Encouraging children to read during summer break can be an uphill battle for parents and caregivers. No one wants the dreaded “summer slide” of kids losing school year progress, , but the reality is that it is going to happen if a child isn’t flexing those brain muscles. Well-meaning adults suggest titles that they loved as a kid or try to help their child get ahead by selecting a book that might be read in class the following year, but who would want to read a book when you could watch TV shows instead? How do we pry their eyes away from screens during the summer?
It’s simple: Introduce your reader to graphic novels.
Parents often ask if graphic novels or comics count as “real books.” The answer is, yes, of course! Any time that your child sits down with a book or an e-reader, they are actively reading and practicing their reading abilities. The pictures make them fun and interesting, but they do not negate the educational value of the text within them. Graphic novels are generally longer than your typical comic book or they may consist of a collection of multiple comics published together. They are written for a wide variety of ages and grade levels, ensuring that your student will be able to find a fun and engaging book to read that will still challenge their reading skills and vocabulary comprehension.
Graphic novels, particularly for tweens, also tend to depict situations involving characters in the same age range as your readers. This can help them navigate social situations and friendships, which is especially helpful as so much about children’s interactions with one another have changed in the past year.
Some of the titles that have been popular in recent years include retellings of popular stories, such as “The Baby-Sitters Club,” original stories like “Narwhal: Unicorn of the Sea,” “Cleopatra in Space,” “New Kid” and, of course favorite author Dav Pilkey’s “Dog Man.” Topics range from silly to serious, with stories about crime-solving dogs for elementary-aged readers to memoirs of overcoming the odds geared towards those in middle and high school. Graphic novels exist in a collection where fans of nearly every genre can find something to enjoy or learn.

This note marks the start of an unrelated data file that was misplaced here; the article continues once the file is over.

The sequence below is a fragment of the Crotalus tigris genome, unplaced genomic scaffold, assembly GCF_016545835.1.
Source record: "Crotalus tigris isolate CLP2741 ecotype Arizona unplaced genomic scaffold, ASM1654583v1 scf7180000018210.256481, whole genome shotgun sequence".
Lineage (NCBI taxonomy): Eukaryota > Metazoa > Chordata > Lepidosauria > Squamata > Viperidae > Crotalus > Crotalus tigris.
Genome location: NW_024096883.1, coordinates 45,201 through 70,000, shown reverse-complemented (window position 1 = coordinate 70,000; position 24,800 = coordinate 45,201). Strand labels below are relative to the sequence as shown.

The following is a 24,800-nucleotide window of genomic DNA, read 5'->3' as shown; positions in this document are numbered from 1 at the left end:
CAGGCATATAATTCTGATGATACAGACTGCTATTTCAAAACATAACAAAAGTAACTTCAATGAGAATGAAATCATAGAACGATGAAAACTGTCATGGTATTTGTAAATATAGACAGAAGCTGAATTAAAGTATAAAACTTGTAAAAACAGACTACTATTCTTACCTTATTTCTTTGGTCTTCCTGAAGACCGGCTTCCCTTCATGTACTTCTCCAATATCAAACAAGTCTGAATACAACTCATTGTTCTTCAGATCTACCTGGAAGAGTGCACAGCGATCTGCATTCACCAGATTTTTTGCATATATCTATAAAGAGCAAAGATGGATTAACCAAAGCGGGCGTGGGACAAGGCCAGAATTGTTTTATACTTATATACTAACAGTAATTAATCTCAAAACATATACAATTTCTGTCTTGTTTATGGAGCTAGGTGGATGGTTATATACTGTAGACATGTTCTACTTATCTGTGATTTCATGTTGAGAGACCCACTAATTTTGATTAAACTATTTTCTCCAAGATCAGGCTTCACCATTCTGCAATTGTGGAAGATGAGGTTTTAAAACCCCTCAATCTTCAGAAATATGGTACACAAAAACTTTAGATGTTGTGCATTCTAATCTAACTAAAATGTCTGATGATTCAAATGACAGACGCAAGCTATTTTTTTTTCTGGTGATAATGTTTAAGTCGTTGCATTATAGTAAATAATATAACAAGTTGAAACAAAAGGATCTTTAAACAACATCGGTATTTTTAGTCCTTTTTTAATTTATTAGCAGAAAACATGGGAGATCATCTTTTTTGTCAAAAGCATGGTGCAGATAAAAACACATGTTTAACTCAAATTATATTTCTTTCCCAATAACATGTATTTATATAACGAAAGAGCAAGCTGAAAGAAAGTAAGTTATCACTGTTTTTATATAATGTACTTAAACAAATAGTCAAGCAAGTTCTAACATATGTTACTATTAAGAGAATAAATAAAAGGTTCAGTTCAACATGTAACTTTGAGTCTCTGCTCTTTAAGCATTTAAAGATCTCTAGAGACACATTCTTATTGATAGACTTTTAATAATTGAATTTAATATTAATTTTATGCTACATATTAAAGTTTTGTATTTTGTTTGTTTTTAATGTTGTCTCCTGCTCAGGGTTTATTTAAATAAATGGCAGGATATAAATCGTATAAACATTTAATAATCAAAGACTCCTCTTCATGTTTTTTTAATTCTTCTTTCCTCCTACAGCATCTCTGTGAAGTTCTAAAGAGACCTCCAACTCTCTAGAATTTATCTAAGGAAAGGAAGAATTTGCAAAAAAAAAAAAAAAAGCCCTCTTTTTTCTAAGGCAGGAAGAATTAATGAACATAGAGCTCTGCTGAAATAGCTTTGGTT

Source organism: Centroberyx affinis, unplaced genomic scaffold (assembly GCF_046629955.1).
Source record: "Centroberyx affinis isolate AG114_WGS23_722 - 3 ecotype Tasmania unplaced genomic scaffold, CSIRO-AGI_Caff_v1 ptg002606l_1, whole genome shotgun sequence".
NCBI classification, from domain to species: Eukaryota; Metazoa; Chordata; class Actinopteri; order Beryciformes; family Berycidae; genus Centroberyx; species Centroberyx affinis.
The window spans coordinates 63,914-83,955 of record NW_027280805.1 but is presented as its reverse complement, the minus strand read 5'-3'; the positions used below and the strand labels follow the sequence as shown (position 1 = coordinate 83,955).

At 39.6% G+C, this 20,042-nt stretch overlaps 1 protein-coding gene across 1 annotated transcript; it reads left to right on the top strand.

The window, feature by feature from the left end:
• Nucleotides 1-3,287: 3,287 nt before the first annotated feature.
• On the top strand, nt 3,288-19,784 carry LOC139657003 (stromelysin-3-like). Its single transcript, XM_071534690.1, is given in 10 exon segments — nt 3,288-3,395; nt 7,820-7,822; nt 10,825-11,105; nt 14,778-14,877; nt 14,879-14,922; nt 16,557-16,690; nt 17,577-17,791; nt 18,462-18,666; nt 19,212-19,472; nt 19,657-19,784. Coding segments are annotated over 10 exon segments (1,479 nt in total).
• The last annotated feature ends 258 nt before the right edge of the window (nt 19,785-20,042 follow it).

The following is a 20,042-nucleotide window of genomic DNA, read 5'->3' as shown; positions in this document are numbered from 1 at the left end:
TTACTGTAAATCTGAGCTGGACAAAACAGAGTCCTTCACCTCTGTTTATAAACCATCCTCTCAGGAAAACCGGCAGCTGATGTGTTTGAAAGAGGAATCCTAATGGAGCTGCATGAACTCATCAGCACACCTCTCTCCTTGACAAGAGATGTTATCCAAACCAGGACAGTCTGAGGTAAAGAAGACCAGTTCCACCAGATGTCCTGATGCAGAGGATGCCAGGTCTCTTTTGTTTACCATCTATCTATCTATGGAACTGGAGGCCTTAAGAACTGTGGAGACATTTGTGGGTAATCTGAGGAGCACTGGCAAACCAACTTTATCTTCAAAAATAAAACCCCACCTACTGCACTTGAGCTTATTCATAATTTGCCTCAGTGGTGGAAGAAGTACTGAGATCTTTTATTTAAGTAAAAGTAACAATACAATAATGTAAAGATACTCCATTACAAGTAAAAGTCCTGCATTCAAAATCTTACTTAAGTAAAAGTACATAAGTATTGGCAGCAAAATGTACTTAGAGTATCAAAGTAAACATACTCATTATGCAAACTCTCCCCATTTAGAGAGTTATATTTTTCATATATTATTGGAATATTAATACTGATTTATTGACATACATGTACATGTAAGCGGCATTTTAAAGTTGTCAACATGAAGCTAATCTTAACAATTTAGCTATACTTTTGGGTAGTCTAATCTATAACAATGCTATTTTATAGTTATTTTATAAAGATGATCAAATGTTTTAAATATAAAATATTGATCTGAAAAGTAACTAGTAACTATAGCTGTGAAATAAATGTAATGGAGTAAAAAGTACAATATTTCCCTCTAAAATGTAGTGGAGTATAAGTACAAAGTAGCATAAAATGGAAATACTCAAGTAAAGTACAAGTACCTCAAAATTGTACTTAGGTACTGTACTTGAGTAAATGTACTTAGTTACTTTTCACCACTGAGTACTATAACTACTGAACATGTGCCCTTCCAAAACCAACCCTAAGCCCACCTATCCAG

The wonder of a graphic novel is that a child can pick it up, read it in one or two sittings, and then move on to the next in the series or choose another book. It has the episodic feel of watching a TV show but without the strain that comes from staring at a screen all day and the benefit of sharpening their reading skills. Most kids won’t tell you that reading is “fun,” but graphic novels are helping more kids find joy in reading. If that doesn’t work and your child still needs some incentive to pick up a book this summer, the time spent with graphic novels can be logged for Hillsborough County Public Library’s summer reading program and the ever-popular Reading with the Rays! HCPLC.org/Summer
Graphic novels are available for readers of all ages at all Hillsborough County Public Library locations, as are digital copies that can be accessed in the Libby app with your library card information.
Check out some of the most popular graphic novels for kids from the past few years at http://bit.ly/HCPLCKidsGN.
Tell us about the summer reading books you find and enjoy. Tag us on Facebook, Instagram, and Twitter @TampaHillsLib #813Reads #HCPLC21Summer.
*All photos provided by Tampa-Hillsborough County Public Library.